|Title||Behavioral effects of descriptive representation -- Lab edition -- Vol 2|
|C1 Background and Explanation of Rationale||
How can diverse societies guarantee inclusiveness? Descriptive representation – that is, whether an individual shares a social characteristic with her elected representative – is advocated as an effective part of the solution. It has been shown to foster political stability, trust, participation, and efficacy, particularly among groups that have been historically marginalized (Gay, 2002; Mansbridge, 1999; Schwindt- Bayer and Mishler, 2005; West, 2017). The effects of descriptive representation have been said to go beyond the political realm and may empower disadvantaged social groups in all aspects of life. Empowerment arises with the existence of role models, a change in the level of expected discrimination, and altered beliefs about how much governmental institutions enforce anti-discrimination policies (among others, Marx, Ko and Friedman (2009)).
Our study (1) experimentally varies whether women’s descriptive representation in national parliaments around the world is framed as positive achievement (positive frame treatment) or reason for concern (negative frame treatment) or not at all (no frame treatment) and, then, in a laboratory experiment, (2) elicits subjects’ willingness to complete a math task for a fixed piece rate (1 token per correctly solved addition) or a variable piece rate (0.5 to 1.5 token as chosen by the male experimenter upon reviewing subjects’ demographic information and performance in a math pre-test). The positive frame treatment illustrates the increase of 13% in female members of national parliaments around the world from 1990 to 2018 as success while the negative frame illustrates the 76% male members in 2018 as vast underrepresentation of women).
|C2 What are the hypotheses to be tested?||Main hypotheses: (H1) We predict an increase of women’s preference for completing the math task under the variable piece rate when receiving the positive frame treatment over negative frame and no frame treatments. We further expect (H2) women’s performance in pre- and main math task to be better as well as their belief in their relative ability to be stronger in the positive frame than the negative and no frame treatments. (H3) Finally, we expect an decrease in women’s belief that they are likely to be discriminated against, and only a slight increase (magnitude less than discrimination belief) in their beliefs about their relative performance (H4). Heterogeneous treatment effects: Treatment effects (on men and women) are expected to vary with subjects’ gender identification, gender role models, collective self-esteem, and beliefs in gender group marginalisation. Mechanism: The effects of the positive frame treatment on women will run through either of the following mechanism: Increased self-efficacy, increased self-esteem, decreased expectation of discrimination, or increased presence of female role models.|
|C3 How will these hypotheses be tested? *||Upon entering the laboratory, subjects answer a range of socio-demographic questions (including gender) and political attitudes questions, and we elicit their risk preference using a standard Holt/Laury (2002, AER)-list. Then, they are randomly assigned to the positive frame, negative frame, or no frame treatments (random assignment blocked on gender). Subjects in the no frame treatment advance directly to the two math tasks while we elicit from subjects in the positive/negative frame treatment further self-reported measures on subjects’ beliefs about gender identification, gender role models, collective self-esteem, and gender group marginalisation (moderator variables) as well as about self-efficacy, expected discrimination in society, role models, and self-esteem (Mediator/Mechanism) variables. The treatment screen (positive/negative frame) is shown between moderator and mediator variables. We recruit women and men from the subject pool at a ratio of 2:1. After the survey, subjects in the positive/negative frame treatment advance to the two math tasks. Conversely, subjects in the “no frame” condition take the survey after they complete those two tasks (so as not to prime them). The two tasks are monetized and contain adding two two-digit numbers. In the pre-math task, subjects receive 1 token for each correctly added number. In the main math task, they can choose between receiving 1 token or a by the experimenter chosen rate from the range 0.5 to 1.5 (outcome measure 1). We also elicit their belief about the percentage of other participants who scored lower than they did (outcome measure 2) and look at their score in both math tasks (outcome measure 3). The average treatment effect of the positive frame treatment is evaluated by a difference-in-proportions (choice fixed rate vs experimenter-set variable rate) and difference-in-distribution tests (performance, belief about relative performance) as well as appropriate regression models which include moderator, mediator, order of task variables, and risk preferences..|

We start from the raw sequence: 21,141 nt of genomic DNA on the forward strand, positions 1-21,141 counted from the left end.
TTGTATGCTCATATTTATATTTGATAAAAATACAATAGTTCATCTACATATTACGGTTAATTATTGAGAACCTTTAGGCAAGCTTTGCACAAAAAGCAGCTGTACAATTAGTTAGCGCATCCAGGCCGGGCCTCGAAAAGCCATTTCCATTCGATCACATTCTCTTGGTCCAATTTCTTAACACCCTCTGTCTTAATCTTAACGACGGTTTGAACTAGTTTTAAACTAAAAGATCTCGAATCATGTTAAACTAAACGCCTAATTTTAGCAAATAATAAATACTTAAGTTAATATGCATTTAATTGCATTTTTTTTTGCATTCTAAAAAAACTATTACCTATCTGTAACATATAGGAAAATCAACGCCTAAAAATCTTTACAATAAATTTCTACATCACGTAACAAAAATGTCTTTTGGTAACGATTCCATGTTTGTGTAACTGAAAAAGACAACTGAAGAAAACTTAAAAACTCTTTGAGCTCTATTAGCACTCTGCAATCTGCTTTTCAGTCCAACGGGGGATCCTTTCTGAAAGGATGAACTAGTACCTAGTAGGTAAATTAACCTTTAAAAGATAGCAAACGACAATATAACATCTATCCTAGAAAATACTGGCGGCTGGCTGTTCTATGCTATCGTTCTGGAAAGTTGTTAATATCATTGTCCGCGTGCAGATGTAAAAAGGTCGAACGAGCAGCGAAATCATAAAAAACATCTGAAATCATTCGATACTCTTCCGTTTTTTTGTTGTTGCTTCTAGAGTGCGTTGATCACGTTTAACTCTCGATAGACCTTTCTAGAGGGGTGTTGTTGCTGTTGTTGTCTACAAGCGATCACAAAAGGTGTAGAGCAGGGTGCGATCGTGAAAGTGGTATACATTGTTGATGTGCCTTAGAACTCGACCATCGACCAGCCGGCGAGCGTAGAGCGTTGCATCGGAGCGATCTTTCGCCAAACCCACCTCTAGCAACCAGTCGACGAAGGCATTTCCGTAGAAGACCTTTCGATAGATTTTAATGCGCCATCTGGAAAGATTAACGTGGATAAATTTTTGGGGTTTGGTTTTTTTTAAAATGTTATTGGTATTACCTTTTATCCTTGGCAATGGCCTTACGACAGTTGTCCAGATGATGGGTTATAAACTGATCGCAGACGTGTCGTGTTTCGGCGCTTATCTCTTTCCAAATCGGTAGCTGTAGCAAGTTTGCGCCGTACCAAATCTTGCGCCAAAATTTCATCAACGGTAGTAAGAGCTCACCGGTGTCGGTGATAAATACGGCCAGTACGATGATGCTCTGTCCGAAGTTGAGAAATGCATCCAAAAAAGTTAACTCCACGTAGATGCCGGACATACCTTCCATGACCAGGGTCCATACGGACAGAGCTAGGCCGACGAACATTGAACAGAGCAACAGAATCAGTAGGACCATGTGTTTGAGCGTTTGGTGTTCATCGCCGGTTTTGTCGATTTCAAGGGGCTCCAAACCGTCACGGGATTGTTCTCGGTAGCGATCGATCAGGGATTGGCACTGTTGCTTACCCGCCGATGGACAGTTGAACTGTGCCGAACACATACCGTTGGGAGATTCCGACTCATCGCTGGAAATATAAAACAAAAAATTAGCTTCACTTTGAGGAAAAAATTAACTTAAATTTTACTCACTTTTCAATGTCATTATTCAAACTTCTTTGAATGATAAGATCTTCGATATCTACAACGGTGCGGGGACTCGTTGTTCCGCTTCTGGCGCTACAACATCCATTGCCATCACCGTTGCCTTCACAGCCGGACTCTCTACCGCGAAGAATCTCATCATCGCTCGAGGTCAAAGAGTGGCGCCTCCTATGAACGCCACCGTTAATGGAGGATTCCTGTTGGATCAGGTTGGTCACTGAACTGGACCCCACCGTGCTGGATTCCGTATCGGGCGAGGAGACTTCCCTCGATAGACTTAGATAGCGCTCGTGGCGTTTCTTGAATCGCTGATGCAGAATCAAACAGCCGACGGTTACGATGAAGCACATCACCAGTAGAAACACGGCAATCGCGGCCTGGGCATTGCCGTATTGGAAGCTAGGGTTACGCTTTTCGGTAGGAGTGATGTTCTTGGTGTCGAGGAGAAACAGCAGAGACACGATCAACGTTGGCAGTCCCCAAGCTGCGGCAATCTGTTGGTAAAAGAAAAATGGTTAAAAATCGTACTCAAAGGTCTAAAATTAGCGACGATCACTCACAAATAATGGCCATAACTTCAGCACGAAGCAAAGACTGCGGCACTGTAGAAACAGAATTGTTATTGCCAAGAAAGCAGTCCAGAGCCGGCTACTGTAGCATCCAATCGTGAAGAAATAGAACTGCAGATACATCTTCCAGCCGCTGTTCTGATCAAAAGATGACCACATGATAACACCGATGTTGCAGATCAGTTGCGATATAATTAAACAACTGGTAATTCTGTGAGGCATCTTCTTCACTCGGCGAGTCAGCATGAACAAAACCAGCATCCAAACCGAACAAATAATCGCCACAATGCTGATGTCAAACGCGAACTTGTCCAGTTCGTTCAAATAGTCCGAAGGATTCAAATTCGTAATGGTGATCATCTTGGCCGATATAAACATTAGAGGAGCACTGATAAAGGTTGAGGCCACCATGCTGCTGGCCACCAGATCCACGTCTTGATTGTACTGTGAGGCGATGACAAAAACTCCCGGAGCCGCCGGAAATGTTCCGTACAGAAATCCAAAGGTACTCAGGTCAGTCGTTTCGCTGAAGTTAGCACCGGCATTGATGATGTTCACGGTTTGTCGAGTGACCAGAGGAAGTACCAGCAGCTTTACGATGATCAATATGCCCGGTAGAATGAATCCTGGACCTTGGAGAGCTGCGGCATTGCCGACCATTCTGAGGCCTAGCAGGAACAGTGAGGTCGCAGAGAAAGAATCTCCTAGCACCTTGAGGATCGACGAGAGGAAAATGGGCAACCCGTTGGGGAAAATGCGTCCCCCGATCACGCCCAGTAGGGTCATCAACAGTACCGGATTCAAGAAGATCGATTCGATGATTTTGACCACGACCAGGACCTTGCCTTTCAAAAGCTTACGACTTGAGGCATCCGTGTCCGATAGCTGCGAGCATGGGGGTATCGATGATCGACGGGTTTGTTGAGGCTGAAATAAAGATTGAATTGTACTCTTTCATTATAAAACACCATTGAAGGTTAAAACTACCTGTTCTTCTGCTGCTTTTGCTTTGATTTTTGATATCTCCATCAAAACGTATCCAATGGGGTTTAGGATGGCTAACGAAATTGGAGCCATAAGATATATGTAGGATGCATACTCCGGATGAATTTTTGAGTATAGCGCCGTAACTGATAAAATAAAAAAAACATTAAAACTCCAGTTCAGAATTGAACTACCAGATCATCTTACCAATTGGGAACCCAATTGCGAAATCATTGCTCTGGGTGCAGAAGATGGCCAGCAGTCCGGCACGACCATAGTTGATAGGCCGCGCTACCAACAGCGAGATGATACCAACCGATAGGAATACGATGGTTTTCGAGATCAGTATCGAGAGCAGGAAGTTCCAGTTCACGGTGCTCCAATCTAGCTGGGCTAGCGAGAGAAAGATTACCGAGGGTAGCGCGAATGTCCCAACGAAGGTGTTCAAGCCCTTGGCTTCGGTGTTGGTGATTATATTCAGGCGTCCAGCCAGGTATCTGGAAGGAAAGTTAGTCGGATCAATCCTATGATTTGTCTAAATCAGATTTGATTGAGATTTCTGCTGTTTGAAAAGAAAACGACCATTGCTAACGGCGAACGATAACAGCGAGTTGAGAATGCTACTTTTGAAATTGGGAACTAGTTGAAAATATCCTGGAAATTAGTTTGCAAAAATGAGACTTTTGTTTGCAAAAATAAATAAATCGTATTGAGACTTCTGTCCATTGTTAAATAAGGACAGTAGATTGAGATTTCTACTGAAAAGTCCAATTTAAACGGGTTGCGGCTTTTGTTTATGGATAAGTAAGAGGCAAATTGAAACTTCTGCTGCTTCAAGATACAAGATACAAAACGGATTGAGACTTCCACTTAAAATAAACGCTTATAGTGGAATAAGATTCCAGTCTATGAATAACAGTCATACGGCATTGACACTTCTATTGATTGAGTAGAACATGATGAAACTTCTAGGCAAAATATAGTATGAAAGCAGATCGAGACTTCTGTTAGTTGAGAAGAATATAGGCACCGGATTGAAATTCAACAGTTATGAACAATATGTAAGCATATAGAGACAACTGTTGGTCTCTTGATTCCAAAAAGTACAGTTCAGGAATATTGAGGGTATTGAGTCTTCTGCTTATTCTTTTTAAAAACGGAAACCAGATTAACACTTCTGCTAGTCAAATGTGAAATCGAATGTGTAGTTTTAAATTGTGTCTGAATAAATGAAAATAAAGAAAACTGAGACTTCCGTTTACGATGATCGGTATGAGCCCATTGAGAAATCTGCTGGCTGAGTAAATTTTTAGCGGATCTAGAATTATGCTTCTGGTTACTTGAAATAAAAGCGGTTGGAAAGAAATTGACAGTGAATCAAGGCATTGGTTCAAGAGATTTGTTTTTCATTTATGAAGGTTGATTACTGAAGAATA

|C4 Country||United Kingdom|
|C5 Scale (# of Units)||100|
|C6 Was a power analysis conducted prior to data collection?||Yes|
|C7 Has this research received Insitutional Review Board (IRB) or ethics committee approval?||Yes|
|C8 IRB Number||n/a|
|C9 Date of IRB Approval||05/06/2019|
|C10 Will the intervention be implemented by the researcher or a third party?||not provided by authors|
|C11 Did any of the research team receive remuneration from the implementing agency for taking part in this research?||No|
|C12 If relevant, is there an advance agreement with the implementation group that all results can be published?||not provided by authors|
|C13 JEL Classification(s)||not provided by authors|